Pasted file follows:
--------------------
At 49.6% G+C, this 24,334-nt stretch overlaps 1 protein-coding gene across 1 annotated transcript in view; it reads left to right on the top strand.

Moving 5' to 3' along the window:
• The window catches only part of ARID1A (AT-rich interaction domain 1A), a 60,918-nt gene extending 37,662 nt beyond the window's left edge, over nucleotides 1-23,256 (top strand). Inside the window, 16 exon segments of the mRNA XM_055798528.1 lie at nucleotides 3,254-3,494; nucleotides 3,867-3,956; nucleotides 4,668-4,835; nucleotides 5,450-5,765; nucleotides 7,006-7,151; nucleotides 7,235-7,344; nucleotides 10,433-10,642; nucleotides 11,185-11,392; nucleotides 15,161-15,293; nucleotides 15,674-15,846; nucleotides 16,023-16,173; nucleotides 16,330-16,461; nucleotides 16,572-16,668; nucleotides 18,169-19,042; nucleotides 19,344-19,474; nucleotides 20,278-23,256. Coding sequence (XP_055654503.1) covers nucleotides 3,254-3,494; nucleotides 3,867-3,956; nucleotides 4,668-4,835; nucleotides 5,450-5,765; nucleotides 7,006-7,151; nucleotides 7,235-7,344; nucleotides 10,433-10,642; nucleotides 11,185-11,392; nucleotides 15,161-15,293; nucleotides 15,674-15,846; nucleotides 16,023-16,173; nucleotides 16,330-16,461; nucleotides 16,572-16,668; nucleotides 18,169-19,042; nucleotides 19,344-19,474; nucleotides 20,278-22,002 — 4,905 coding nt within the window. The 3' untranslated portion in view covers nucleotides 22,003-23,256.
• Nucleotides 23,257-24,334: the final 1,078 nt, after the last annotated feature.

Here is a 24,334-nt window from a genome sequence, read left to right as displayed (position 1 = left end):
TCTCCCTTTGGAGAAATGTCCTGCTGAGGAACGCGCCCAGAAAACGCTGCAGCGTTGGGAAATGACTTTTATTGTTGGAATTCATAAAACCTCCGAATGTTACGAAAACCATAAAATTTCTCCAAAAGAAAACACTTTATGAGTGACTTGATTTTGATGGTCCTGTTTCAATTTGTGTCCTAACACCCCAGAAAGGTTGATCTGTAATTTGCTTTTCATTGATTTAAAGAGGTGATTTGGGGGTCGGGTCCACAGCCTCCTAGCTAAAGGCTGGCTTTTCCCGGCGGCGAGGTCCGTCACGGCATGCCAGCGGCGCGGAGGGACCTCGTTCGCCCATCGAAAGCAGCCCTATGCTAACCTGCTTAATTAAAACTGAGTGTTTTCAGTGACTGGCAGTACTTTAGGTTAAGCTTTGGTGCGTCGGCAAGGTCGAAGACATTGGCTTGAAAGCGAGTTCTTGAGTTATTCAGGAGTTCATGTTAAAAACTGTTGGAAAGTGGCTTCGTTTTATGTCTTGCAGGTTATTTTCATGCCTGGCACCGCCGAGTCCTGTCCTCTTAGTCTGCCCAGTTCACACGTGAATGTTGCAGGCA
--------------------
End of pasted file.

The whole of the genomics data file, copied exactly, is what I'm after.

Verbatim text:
At 49.6% G+C, this 24,334-nt stretch overlaps 1 protein-coding gene across 1 annotated transcript in view; it reads left to right on the top strand.

Moving 5' to 3' along the window:
• The window catches only part of ARID1A (AT-rich interaction domain 1A), a 60,918-nt gene extending 37,662 nt beyond the window's left edge, over nucleotides 1-23,256 (top strand). Inside the window, 16 exon segments of the mRNA XM_055798528.1 lie at nucleotides 3,254-3,494; nucleotides 3,867-3,956; nucleotides 4,668-4,835; nucleotides 5,450-5,765; nucleotides 7,006-7,151; nucleotides 7,235-7,344; nucleotides 10,433-10,642; nucleotides 11,185-11,392; nucleotides 15,161-15,293; nucleotides 15,674-15,846; nucleotides 16,023-16,173; nucleotides 16,330-16,461; nucleotides 16,572-16,668; nucleotides 18,169-19,042; nucleotides 19,344-19,474; nucleotides 20,278-23,256. Coding sequence (XP_055654503.1) covers nucleotides 3,254-3,494; nucleotides 3,867-3,956; nucleotides 4,668-4,835; nucleotides 5,450-5,765; nucleotides 7,006-7,151; nucleotides 7,235-7,344; nucleotides 10,433-10,642; nucleotides 11,185-11,392; nucleotides 15,161-15,293; nucleotides 15,674-15,846; nucleotides 16,023-16,173; nucleotides 16,330-16,461; nucleotides 16,572-16,668; nucleotides 18,169-19,042; nucleotides 19,344-19,474; nucleotides 20,278-22,002 — 4,905 coding nt within the window. The 3' untranslated portion in view covers nucleotides 22,003-23,256.
• Nucleotides 23,257-24,334: the final 1,078 nt, after the last annotated feature.

Here is a 24,334-nt window from a genome sequence, read left to right as displayed (position 1 = left end):
TCTCCCTTTGGAGAAATGTCCTGCTGAGGAACGCGCCCAGAAAACGCTGCAGCGTTGGGAAATGACTTTTATTGTTGGAATTCATAAAACCTCCGAATGTTACGAAAACCATAAAATTTCTCCAAAAGAAAACACTTTATGAGTGACTTGATTTTGATGGTCCTGTTTCAATTTGTGTCCTAACACCCCAGAAAGGTTGATCTGTAATTTGCTTTTCATTGATTTAAAGAGGTGATTTGGGGGTCGGGTCCACAGCCTCCTAGCTAAAGGCTGGCTTTTCCCGGCGGCGAGGTCCGTCACGGCATGCCAGCGGCGCGGAGGGACCTCGTTCGCCCATCGAAAGCAGCCCTATGCTAACCTGCTTAATTAAAACTGAGTGTTTTCAGTGACTGGCAGTACTTTAGGTTAAGCTTTGGTGCGTCGGCAAGGTCGAAGACATTGGCTTGAAAGCGAGTTCTTGAGTTATTCAGGAGTTCATGTTAAAAACTGTTGGAAAGTGGCTTCGTTTTATGTCTTGCAGGTTATTTTCATGCCTGGCACCGCCGAGTCCTGTCCTCTTAGTCTGCCCAGTTCACACGTGAATGTTGCAGGCA